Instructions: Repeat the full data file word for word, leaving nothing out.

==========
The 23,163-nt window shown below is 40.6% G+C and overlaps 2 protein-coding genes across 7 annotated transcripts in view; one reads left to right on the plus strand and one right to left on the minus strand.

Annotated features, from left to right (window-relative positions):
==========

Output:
The 23,163-nt window shown below is 40.6% G+C and overlaps 2 protein-coding genes across 7 annotated transcripts in view; one reads left to right on the plus strand and one right to left on the minus strand.

Annotated features, from left to right (window-relative positions):